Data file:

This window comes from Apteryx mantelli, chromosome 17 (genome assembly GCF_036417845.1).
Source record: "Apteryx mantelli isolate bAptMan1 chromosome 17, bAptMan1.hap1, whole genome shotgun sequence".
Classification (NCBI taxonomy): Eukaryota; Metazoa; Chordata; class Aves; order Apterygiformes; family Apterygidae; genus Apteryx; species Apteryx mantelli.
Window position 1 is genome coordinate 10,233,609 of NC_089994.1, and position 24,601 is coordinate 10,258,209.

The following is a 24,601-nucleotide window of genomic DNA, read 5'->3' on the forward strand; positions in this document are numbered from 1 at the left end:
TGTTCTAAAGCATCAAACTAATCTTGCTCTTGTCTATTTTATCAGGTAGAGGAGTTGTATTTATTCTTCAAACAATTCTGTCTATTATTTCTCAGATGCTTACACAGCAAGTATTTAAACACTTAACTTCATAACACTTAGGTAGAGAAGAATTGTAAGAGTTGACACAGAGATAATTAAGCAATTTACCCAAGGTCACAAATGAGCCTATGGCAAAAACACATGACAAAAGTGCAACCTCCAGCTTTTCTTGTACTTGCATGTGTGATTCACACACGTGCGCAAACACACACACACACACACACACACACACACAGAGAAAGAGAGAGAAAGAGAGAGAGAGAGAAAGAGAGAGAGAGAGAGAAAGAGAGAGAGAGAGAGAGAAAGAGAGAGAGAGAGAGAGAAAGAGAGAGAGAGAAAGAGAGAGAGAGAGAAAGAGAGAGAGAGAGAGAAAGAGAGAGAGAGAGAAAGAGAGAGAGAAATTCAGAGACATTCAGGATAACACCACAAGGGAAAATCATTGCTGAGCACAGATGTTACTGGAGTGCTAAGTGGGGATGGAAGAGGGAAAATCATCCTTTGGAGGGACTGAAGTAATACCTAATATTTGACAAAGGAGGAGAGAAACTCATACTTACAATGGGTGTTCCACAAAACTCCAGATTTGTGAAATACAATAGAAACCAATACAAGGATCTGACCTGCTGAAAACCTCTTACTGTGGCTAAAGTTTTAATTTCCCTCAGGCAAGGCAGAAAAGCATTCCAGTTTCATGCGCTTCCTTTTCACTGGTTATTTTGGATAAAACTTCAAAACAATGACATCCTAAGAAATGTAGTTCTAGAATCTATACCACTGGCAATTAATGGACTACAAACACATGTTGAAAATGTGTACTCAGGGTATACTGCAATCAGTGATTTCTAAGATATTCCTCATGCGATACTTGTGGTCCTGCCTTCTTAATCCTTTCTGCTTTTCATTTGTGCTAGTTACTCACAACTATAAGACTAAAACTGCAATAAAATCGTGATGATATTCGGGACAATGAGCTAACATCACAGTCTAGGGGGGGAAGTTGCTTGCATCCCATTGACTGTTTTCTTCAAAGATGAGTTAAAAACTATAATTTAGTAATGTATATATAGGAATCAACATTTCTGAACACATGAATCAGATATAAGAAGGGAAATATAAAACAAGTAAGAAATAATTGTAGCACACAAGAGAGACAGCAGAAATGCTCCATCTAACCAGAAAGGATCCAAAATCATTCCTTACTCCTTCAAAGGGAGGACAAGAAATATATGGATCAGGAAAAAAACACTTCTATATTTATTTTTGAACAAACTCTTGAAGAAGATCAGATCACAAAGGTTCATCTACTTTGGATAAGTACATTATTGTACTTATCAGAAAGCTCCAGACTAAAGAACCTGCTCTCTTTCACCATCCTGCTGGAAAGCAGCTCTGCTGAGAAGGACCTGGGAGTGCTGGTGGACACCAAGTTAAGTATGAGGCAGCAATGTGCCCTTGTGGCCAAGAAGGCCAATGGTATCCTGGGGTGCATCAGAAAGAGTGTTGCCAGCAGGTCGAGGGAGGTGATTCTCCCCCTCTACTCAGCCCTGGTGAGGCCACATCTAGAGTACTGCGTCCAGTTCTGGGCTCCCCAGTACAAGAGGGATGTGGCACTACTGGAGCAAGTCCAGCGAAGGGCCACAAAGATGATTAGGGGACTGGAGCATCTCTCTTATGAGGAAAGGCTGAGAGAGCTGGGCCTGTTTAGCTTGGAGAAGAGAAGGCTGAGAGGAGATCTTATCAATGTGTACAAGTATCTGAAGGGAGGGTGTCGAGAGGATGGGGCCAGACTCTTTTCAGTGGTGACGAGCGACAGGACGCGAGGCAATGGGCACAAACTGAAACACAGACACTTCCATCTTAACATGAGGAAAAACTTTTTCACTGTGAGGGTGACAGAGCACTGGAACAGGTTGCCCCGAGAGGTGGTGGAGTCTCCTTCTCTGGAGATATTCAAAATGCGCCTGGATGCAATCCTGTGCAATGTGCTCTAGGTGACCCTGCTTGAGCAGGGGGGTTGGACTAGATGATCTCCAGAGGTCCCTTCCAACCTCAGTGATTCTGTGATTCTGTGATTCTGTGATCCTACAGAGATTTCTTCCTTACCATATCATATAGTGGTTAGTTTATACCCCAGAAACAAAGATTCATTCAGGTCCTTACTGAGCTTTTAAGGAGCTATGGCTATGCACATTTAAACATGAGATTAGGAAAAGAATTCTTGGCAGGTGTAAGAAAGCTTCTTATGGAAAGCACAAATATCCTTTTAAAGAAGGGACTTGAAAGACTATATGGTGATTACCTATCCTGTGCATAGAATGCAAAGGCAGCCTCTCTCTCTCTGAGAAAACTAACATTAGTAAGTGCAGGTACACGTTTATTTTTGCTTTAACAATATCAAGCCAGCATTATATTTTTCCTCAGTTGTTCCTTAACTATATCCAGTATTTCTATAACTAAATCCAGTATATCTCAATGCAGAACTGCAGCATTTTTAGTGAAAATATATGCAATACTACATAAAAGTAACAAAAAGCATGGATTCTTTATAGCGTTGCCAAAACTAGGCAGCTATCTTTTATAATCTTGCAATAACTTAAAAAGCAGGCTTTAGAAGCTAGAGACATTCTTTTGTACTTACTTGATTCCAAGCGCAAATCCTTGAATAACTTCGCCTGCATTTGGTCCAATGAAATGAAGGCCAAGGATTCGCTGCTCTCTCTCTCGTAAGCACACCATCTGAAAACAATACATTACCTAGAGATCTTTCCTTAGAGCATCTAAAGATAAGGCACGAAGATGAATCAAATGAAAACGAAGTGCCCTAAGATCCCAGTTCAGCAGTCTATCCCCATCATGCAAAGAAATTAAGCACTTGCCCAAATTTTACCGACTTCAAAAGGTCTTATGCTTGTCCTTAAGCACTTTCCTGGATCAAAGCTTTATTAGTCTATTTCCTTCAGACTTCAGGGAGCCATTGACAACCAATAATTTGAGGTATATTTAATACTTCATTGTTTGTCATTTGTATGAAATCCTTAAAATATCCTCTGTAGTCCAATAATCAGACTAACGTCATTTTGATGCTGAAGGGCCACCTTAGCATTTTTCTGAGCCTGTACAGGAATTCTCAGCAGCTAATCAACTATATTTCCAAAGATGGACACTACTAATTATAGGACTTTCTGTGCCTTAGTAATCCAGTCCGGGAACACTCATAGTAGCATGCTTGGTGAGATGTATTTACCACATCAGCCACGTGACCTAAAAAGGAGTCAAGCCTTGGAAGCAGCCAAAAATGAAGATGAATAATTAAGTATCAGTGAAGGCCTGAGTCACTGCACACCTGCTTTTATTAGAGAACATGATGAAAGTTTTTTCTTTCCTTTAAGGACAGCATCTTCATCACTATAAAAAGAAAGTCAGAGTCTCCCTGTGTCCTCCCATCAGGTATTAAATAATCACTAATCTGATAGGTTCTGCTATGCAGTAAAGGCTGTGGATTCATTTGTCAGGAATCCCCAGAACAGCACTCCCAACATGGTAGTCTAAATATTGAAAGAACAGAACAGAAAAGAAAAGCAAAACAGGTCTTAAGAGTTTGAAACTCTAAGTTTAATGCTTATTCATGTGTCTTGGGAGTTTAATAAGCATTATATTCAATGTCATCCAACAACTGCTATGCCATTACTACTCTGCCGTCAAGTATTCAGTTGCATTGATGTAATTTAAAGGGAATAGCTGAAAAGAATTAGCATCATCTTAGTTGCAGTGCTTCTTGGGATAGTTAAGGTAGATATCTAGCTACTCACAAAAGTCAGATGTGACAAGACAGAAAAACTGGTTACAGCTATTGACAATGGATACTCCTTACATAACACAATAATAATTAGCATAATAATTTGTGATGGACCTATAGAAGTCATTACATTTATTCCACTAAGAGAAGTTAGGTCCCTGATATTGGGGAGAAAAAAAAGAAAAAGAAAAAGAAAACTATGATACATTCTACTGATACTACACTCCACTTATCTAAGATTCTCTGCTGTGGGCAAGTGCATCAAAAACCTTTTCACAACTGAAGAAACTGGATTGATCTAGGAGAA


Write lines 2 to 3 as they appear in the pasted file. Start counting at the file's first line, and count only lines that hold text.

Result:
Source record: "Apteryx mantelli isolate bAptMan1 chromosome 17, bAptMan1.hap1, whole genome shotgun sequence".
Classification (NCBI taxonomy): Eukaryota; Metazoa; Chordata; class Aves; order Apterygiformes; family Apterygidae; genus Apteryx; species Apteryx mantelli.